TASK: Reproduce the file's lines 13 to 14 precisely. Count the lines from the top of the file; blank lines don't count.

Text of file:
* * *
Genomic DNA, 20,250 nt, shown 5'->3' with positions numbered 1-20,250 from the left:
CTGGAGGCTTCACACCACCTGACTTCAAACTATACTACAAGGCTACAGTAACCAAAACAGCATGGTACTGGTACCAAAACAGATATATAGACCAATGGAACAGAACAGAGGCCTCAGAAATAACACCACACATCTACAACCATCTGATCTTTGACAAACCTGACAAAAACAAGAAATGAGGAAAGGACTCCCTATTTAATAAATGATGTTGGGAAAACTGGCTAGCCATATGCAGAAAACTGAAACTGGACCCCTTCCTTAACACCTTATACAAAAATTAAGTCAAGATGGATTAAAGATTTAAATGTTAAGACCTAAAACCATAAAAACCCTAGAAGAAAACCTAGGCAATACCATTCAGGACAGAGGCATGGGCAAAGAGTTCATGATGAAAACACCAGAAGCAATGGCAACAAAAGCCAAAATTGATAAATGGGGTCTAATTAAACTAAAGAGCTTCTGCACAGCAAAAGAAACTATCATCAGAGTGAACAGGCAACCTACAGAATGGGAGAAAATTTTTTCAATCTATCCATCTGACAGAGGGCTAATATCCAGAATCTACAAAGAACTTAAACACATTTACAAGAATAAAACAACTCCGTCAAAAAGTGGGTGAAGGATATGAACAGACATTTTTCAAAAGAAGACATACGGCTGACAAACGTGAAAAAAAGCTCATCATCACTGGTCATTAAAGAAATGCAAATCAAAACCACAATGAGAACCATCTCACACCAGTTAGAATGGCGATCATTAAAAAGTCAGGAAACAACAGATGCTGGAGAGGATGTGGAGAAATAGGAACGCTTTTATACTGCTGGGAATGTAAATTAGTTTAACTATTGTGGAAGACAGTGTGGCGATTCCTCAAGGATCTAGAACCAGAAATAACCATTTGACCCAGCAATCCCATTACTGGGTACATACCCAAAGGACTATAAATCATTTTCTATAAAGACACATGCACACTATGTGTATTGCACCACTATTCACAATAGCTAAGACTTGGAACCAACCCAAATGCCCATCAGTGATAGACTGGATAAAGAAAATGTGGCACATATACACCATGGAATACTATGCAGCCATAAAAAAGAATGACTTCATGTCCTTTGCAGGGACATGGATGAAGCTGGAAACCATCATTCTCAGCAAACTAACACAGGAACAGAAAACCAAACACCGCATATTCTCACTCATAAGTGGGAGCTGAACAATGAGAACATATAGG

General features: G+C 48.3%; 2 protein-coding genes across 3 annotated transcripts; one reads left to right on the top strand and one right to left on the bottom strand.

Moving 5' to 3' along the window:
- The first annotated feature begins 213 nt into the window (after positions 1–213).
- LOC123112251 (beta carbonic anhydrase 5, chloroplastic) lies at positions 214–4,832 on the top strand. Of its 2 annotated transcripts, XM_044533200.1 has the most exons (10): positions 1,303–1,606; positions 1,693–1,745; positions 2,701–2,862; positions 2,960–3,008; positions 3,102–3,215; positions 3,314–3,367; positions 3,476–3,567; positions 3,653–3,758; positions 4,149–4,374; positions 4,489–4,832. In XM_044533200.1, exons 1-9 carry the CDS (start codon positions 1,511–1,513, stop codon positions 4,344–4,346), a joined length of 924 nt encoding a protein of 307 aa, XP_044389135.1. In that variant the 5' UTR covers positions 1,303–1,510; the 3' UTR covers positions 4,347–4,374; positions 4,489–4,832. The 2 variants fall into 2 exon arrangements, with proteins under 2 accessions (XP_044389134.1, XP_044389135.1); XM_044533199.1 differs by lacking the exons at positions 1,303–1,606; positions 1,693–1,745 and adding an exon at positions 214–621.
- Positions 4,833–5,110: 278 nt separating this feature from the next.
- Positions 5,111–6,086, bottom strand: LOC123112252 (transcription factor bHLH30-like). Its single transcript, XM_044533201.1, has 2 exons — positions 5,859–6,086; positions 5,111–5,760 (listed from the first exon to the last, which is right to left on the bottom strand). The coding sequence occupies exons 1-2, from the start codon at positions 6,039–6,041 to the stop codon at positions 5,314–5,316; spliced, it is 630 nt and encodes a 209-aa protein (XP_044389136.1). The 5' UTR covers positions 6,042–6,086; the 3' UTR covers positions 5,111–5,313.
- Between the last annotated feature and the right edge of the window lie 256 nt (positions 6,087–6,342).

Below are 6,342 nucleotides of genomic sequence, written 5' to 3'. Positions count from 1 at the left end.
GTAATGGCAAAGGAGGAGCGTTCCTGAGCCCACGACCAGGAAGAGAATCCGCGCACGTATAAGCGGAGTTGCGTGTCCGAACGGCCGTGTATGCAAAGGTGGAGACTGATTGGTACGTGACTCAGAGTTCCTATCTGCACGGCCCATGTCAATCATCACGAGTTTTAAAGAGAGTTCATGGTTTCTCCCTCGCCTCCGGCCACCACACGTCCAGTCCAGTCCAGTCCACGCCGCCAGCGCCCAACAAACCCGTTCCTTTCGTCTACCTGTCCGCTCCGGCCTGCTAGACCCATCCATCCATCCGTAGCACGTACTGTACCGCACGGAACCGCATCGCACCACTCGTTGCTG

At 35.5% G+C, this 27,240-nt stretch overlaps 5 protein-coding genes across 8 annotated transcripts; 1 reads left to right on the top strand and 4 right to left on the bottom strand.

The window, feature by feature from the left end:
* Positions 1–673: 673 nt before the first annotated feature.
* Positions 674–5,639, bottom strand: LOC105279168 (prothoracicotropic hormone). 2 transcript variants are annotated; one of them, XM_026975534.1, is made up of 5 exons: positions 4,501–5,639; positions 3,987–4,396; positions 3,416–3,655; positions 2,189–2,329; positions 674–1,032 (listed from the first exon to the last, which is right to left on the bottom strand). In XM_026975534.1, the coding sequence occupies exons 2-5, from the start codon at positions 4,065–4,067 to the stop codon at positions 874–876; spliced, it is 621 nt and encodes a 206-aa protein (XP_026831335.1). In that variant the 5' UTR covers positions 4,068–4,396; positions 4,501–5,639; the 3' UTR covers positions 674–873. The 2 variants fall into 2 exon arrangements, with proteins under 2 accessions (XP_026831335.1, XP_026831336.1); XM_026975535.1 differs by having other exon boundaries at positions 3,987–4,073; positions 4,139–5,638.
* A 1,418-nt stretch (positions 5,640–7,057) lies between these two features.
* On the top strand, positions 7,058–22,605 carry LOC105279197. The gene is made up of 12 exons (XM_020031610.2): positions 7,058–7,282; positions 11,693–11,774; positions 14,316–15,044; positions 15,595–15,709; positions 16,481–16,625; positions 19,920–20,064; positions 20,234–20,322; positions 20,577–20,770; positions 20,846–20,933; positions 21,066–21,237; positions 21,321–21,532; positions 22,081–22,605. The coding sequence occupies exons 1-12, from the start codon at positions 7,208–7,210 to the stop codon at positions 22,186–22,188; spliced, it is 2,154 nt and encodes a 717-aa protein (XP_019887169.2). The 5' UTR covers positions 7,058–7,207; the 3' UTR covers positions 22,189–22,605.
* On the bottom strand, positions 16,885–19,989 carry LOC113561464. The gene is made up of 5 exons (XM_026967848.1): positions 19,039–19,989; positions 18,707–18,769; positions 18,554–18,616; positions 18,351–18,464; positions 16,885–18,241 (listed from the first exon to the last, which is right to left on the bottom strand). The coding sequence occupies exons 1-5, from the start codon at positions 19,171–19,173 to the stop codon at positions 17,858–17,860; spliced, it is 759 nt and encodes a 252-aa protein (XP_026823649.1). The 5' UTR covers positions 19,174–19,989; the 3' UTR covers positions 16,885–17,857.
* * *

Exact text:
The window, feature by feature from the left end:
* Positions 1–673: 673 nt before the first annotated feature.